Ada’s face and the front of her legs began to tingle and fizz. The muscles at the base of her spine contracted sensuously, wantingly, as though she were lifting into Christopher’s touch. Yet she could sense him nowhere near her.
“Something’s happening,” she thought.
“Yes, now breathe- breathe deeply, from the roots of your soul,” a voice said. It was Patrick’s.
“How are you…?” She did as he asked and felt an ecstatic lifting. The base of her spine became warm and liquid, and then dropped away.
It was her awareness which was lifting; a watery, pulsing current, rising out of her body.
“Like Peter Pan, peeling off his shadow,” she thought, inches above her physical self, which now looked dark and empty on the bed beneath her. She was a rootless, shivery ecstasy. Tidal and greedy, only a shuddering of energy: “I’m floating!”
“More,” Patrick said. “Still more. Breathe in, and let go- there!”
She rushed up through the ceiling, over the houses and into a pure whiteness where Patrick stood waiting, his hands in his pockets. He rocked back on his heels, a slight smile on his stiff face.
“Very, very good,” he said. He came towards her, shadowless; younger than in waking life.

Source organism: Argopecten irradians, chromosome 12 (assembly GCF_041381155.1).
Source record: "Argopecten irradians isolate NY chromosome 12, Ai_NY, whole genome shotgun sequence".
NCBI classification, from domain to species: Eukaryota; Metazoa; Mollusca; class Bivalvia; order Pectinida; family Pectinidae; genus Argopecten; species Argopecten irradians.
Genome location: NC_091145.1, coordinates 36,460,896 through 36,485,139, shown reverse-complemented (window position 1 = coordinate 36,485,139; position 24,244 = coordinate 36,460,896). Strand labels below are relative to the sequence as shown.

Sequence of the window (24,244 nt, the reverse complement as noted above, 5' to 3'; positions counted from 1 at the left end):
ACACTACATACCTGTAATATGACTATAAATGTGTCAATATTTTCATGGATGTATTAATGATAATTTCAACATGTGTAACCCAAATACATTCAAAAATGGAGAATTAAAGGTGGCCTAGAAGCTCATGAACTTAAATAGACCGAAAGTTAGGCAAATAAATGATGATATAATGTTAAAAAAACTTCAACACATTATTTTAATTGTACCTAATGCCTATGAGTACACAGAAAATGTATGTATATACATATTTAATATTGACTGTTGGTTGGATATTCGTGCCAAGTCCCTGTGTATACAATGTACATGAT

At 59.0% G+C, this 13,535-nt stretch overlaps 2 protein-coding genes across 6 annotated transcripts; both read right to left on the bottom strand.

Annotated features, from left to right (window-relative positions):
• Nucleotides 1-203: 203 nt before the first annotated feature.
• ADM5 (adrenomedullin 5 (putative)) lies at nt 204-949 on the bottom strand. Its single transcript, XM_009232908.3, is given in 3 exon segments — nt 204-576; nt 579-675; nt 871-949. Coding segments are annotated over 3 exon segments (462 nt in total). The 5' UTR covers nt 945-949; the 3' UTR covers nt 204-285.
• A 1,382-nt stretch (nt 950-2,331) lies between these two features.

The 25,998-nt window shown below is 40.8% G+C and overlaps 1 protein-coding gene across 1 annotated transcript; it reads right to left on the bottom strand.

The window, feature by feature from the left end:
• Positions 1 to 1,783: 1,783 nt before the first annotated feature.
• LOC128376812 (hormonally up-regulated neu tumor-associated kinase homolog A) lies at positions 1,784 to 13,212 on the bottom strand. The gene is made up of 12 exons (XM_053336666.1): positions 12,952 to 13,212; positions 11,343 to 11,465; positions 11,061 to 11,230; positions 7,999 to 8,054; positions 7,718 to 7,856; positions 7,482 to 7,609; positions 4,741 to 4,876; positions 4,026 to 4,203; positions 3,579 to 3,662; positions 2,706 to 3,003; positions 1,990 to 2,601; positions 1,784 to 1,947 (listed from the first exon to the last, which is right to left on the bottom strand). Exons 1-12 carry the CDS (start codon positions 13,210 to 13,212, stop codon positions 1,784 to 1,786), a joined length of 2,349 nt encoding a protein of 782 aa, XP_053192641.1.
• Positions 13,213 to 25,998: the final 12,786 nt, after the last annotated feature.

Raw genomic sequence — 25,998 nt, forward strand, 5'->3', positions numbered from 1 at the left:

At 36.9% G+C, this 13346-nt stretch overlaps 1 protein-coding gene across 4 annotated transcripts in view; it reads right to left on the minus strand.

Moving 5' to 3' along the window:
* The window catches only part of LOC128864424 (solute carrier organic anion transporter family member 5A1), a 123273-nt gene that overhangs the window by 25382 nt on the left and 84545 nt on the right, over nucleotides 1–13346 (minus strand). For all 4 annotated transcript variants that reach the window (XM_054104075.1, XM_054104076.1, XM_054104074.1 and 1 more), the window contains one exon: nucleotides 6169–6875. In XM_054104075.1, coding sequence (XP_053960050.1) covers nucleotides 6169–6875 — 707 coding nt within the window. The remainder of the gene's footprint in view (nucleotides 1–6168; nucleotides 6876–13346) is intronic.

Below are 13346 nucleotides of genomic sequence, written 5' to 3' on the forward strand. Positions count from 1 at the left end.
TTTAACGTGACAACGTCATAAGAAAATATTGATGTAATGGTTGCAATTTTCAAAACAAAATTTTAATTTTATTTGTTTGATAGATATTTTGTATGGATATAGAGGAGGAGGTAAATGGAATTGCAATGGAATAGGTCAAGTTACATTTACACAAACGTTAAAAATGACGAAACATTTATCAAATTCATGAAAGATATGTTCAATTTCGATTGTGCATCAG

Ada looked down and saw her own naked feet, the hem of her smock dress. She looked at the creamy palms of her hands. “Where are we?”
“We’ve come into the next plane, Ada. This is your first lesson in projection.” He walked past her, and after a moment she followed. “You’ve done it before, of course, but in your sleep.”
“I’m not sleeping now?”
“No, my dear, you were just about to wake- the moments before waking are when the veils are at their thinnest. You are at your most receptive, and I want to teach you how to protect yourself. By bringing yourself here, you are safe from all intrusions, even the boy- unless you invite him to you.”
“But how are you here, then?”
“Ah. We are in my mind, now. This is my house of protection. It is where I sleep, where I keep my mind to protect it from those who would hurt me. It is a house of mirrors; Ada. It looks blank right now, doesn't it?”
“Look again,” he said.
A column soared up beside her. It was the color of illuminated sand, and blood warm to the touch. The sun shone on her outstretched hand against it; she looked up and saw a pale, Mediterranean sky with an electric orange sun. They stood in the garden of an empty golden temple, surrounded by high, craggy rocks. In the distance, she heard the rushing of the sea.